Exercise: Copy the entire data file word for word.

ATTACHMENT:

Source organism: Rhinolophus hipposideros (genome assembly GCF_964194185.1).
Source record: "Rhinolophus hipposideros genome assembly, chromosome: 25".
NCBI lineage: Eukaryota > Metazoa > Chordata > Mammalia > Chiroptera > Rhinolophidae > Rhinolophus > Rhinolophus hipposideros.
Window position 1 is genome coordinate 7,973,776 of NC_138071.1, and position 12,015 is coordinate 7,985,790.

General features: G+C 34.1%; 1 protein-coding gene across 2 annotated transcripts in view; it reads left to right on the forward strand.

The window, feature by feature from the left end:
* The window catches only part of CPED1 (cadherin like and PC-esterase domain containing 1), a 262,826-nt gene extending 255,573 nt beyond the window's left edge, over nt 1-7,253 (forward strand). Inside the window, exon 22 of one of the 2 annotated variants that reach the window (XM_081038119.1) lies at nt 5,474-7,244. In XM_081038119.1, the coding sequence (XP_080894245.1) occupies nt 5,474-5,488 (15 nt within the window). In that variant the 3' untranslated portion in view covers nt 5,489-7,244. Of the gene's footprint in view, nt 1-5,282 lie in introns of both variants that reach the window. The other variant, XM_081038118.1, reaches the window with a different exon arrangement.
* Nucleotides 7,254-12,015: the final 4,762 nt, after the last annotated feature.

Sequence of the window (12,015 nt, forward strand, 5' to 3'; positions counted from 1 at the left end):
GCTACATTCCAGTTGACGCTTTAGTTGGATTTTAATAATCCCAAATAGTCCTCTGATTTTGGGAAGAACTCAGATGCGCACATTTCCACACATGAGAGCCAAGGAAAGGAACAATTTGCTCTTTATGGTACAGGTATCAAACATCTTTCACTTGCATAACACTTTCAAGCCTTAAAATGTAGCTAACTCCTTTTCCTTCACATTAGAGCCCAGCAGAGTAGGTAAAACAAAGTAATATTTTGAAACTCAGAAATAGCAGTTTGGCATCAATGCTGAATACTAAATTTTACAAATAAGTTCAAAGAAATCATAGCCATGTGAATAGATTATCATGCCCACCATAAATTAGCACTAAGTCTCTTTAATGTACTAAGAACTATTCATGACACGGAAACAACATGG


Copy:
Source organism: Rhinolophus hipposideros (genome assembly GCF_964194185.1).
Source record: "Rhinolophus hipposideros genome assembly, chromosome: 25".
NCBI lineage: Eukaryota > Metazoa > Chordata > Mammalia > Chiroptera > Rhinolophidae > Rhinolophus > Rhinolophus hipposideros.
Window position 1 is genome coordinate 7,973,776 of NC_138071.1, and position 12,015 is coordinate 7,985,790.

General features: G+C 34.1%; 1 protein-coding gene across 2 annotated transcripts in view; it reads left to right on the forward strand.

The window, feature by feature from the left end:
* The window catches only part of CPED1 (cadherin like and PC-esterase domain containing 1), a 262,826-nt gene extending 255,573 nt beyond the window's left edge, over nt 1-7,253 (forward strand). Inside the window, exon 22 of one of the 2 annotated variants that reach the window (XM_081038119.1) lies at nt 5,474-7,244. In XM_081038119.1, the coding sequence (XP_080894245.1) occupies nt 5,474-5,488 (15 nt within the window). In that variant the 3' untranslated portion in view covers nt 5,489-7,244. Of the gene's footprint in view, nt 1-5,282 lie in introns of both variants that reach the window. The other variant, XM_081038118.1, reaches the window with a different exon arrangement.
* Nucleotides 7,254-12,015: the final 4,762 nt, after the last annotated feature.

Sequence of the window (12,015 nt, forward strand, 5' to 3'; positions counted from 1 at the left end):
GCTACATTCCAGTTGACGCTTTAGTTGGATTTTAATAATCCCAAATAGTCCTCTGATTTTGGGAAGAACTCAGATGCGCACATTTCCACACATGAGAGCCAAGGAAAGGAACAATTTGCTCTTTATGGTACAGGTATCAAACATCTTTCACTTGCATAACACTTTCAAGCCTTAAAATGTAGCTAACTCCTTTTCCTTCACATTAGAGCCCAGCAGAGTAGGTAAAACAAAGTAATATTTTGAAACTCAGAAATAGCAGTTTGGCATCAATGCTGAATACTAAATTTTACAAATAAGTTCAAAGAAATCATAGCCATGTGAATAGATTATCATGCCCACCATAAATTAGCACTAAGTCTCTTTAATGTACTAAGAACTATTCATGACACGGAAACAACATGG